Will Forte is the driving force behind this sketch about a nervous spelling bee contestant. In a simple premise, Forte delivers a truly off-the-wall spelling of a word. His character's trepidations produce an extended joke whereby he continues to name letters for what seems like several minutes. One of the more underrated comedians of his tenure on the show, the performer's skills make this a delightfully absurd moment. Chris Parnell follows up with a perfectly timed response that punctuates the skit for added effect. Tenacious D's appearance only makes the wild idea even stranger in a dramatic ending.
#4: “Crime Scene”
"It's Always Sunny in Philadelphia" star Charlie Day plays an absurd character in this sketch. Along with it taking place in a recreation of the “Seinfeld” apartment, it also involves a detective that doesn't know about basic pop culture. Jason Sudeikis plays a cop who gradually learns that Day’s character knows even less than anyone could have expected. Both the actors deliver hilarious performances in this homage to Abbott and Costello routines. The only thing that makes it better is that Bobby Moynihan appears as an insane version of George Costanza. With a ridiculous premise, you can tell that the writers had a lot of fun delivering this tribute to classic comedy.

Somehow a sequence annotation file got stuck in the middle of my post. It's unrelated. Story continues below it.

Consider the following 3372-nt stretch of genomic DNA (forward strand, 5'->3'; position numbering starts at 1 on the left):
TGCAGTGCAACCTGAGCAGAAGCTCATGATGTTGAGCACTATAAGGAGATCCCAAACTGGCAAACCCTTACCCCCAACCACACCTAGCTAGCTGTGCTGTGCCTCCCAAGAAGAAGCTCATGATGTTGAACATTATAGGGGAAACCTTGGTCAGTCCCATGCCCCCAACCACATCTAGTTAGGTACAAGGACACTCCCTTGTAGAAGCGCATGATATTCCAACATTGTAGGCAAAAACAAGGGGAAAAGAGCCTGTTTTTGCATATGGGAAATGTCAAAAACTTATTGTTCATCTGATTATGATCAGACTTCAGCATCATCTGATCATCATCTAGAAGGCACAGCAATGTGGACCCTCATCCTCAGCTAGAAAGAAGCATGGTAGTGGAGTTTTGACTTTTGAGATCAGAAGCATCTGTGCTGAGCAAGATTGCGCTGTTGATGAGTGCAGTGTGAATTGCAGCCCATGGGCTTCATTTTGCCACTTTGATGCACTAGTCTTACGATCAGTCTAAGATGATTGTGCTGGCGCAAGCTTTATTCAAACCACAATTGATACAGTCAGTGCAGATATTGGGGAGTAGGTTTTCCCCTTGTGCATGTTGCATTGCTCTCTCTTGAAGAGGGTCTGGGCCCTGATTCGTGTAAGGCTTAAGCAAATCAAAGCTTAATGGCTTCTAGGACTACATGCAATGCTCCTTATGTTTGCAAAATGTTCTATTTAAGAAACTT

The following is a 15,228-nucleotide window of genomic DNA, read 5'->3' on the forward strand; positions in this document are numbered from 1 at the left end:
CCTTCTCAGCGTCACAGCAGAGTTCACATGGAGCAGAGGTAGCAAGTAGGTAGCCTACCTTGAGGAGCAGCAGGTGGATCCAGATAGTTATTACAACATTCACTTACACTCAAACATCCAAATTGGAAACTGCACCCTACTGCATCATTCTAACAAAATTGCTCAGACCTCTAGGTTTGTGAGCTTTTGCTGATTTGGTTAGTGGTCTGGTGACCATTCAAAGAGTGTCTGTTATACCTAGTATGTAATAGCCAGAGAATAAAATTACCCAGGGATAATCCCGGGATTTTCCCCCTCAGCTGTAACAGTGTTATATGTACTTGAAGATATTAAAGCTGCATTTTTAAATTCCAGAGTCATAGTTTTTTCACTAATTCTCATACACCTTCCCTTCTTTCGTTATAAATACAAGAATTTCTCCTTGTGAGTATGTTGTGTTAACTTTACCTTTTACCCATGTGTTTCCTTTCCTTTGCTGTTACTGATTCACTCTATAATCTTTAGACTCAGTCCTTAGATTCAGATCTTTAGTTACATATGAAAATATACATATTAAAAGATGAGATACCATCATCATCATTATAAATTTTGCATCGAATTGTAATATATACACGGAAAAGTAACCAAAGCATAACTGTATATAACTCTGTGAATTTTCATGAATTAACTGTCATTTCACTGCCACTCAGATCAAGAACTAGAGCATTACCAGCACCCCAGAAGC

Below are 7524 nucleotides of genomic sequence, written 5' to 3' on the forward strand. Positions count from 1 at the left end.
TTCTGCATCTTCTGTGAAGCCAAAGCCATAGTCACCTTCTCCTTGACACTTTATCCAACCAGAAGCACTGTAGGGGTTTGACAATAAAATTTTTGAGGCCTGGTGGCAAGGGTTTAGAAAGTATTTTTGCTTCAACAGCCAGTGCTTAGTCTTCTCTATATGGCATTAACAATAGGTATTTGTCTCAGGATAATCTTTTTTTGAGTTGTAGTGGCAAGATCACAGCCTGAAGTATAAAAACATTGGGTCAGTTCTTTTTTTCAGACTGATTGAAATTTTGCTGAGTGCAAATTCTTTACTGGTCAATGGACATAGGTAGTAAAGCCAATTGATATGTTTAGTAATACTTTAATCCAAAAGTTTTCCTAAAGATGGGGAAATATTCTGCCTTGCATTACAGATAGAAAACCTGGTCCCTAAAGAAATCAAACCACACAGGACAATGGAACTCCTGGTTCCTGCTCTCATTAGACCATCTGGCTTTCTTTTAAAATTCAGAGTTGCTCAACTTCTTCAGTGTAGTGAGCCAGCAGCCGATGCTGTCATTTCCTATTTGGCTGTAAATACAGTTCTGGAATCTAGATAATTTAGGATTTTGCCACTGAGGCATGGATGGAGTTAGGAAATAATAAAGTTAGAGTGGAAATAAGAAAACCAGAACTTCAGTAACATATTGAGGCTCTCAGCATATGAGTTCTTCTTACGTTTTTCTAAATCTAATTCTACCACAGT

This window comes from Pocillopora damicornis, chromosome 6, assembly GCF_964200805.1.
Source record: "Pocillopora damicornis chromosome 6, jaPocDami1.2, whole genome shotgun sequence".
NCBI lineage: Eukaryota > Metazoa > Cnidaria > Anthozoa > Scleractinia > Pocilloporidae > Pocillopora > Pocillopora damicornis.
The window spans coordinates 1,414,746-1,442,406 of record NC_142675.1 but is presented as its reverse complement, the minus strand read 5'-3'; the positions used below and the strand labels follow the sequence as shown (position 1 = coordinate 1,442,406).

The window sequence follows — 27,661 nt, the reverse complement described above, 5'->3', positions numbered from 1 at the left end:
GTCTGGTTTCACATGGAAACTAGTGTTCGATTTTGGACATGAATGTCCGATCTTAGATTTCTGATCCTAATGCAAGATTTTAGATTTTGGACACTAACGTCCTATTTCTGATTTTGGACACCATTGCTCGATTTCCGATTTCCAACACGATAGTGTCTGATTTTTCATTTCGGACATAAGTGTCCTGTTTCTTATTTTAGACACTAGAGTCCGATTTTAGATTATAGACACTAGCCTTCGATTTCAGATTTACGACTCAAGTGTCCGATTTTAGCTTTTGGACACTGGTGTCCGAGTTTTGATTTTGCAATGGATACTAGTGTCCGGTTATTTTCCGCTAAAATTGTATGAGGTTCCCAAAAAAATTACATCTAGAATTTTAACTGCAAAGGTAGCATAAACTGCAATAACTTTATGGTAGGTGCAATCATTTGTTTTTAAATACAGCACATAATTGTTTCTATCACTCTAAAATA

#3: “Toonces the Driving Cat: Driver’s Test”
Not every piece of writing on "Saturday Night Live" has to be highbrow. Take this wonderfully crazy sketch about a cat who drives a car as a perfect example. In a fake sitcom about a talented cat, Steve Martin and Victoria Jackson play its optimistic owners. Unfortunately for them, the feline doesn't seem up to the task and sends them over a cliff. Martin in particular plays off the situation well and with enough dedication to make the moment seem authentic. After watching the skit, we wish that somebody had created a real show about Toonces. It's also just funny to watch a cat puppet sitting in the driver's seat.